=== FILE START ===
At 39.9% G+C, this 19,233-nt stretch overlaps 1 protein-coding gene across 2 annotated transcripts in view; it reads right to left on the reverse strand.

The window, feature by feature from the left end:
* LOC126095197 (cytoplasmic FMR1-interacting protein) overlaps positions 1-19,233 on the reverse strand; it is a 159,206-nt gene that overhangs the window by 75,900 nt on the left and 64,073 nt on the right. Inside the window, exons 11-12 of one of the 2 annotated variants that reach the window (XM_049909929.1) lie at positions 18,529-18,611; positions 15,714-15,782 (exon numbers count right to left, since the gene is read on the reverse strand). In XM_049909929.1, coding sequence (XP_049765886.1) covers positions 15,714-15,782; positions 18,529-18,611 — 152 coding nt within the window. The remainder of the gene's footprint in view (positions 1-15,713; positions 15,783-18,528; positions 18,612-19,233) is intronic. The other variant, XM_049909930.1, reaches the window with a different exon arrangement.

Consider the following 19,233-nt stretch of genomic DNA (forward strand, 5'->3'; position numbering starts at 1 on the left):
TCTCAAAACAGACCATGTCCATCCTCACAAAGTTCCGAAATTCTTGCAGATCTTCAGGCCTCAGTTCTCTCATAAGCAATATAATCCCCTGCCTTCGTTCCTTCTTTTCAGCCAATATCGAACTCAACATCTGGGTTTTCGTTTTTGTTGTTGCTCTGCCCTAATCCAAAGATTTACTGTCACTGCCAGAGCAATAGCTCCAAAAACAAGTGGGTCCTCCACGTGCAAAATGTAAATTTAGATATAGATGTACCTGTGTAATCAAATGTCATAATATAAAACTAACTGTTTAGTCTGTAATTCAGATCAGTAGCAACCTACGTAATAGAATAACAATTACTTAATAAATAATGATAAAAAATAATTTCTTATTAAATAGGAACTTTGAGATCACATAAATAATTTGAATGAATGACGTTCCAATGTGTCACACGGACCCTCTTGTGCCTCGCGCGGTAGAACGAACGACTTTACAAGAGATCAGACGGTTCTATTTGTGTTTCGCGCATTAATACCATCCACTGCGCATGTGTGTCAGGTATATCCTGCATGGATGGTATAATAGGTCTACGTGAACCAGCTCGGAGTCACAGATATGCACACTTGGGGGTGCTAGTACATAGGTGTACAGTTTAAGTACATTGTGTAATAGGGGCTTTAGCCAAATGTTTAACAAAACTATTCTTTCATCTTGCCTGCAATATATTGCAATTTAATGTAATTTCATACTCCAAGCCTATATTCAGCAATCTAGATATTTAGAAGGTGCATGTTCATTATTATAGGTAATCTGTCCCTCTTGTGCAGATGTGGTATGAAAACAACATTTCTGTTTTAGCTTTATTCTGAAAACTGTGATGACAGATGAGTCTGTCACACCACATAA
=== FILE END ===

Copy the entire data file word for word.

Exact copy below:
At 39.9% G+C, this 19,233-nt stretch overlaps 1 protein-coding gene across 2 annotated transcripts in view; it reads right to left on the reverse strand.

The window, feature by feature from the left end:
* LOC126095197 (cytoplasmic FMR1-interacting protein) overlaps positions 1-19,233 on the reverse strand; it is a 159,206-nt gene that overhangs the window by 75,900 nt on the left and 64,073 nt on the right. Inside the window, exons 11-12 of one of the 2 annotated variants that reach the window (XM_049909929.1) lie at positions 18,529-18,611; positions 15,714-15,782 (exon numbers count right to left, since the gene is read on the reverse strand). In XM_049909929.1, coding sequence (XP_049765886.1) covers positions 15,714-15,782; positions 18,529-18,611 — 152 coding nt within the window. The remainder of the gene's footprint in view (positions 1-15,713; positions 15,783-18,528; positions 18,612-19,233) is intronic. The other variant, XM_049909930.1, reaches the window with a different exon arrangement.

Consider the following 19,233-nt stretch of genomic DNA (forward strand, 5'->3'; position numbering starts at 1 on the left):
TCTCAAAACAGACCATGTCCATCCTCACAAAGTTCCGAAATTCTTGCAGATCTTCAGGCCTCAGTTCTCTCATAAGCAATATAATCCCCTGCCTTCGTTCCTTCTTTTCAGCCAATATCGAACTCAACATCTGGGTTTTCGTTTTTGTTGTTGCTCTGCCCTAATCCAAAGATTTACTGTCACTGCCAGAGCAATAGCTCCAAAAACAAGTGGGTCCTCCACGTGCAAAATGTAAATTTAGATATAGATGTACCTGTGTAATCAAATGTCATAATATAAAACTAACTGTTTAGTCTGTAATTCAGATCAGTAGCAACCTACGTAATAGAATAACAATTACTTAATAAATAATGATAAAAAATAATTTCTTATTAAATAGGAACTTTGAGATCACATAAATAATTTGAATGAATGACGTTCCAATGTGTCACACGGACCCTCTTGTGCCTCGCGCGGTAGAACGAACGACTTTACAAGAGATCAGACGGTTCTATTTGTGTTTCGCGCATTAATACCATCCACTGCGCATGTGTGTCAGGTATATCCTGCATGGATGGTATAATAGGTCTACGTGAACCAGCTCGGAGTCACAGATATGCACACTTGGGGGTGCTAGTACATAGGTGTACAGTTTAAGTACATTGTGTAATAGGGGCTTTAGCCAAATGTTTAACAAAACTATTCTTTCATCTTGCCTGCAATATATTGCAATTTAATGTAATTTCATACTCCAAGCCTATATTCAGCAATCTAGATATTTAGAAGGTGCATGTTCATTATTATAGGTAATCTGTCCCTCTTGTGCAGATGTGGTATGAAAACAACATTTCTGTTTTAGCTTTATTCTGAAAACTGTGATGACAGATGAGTCTGTCACACCACATAA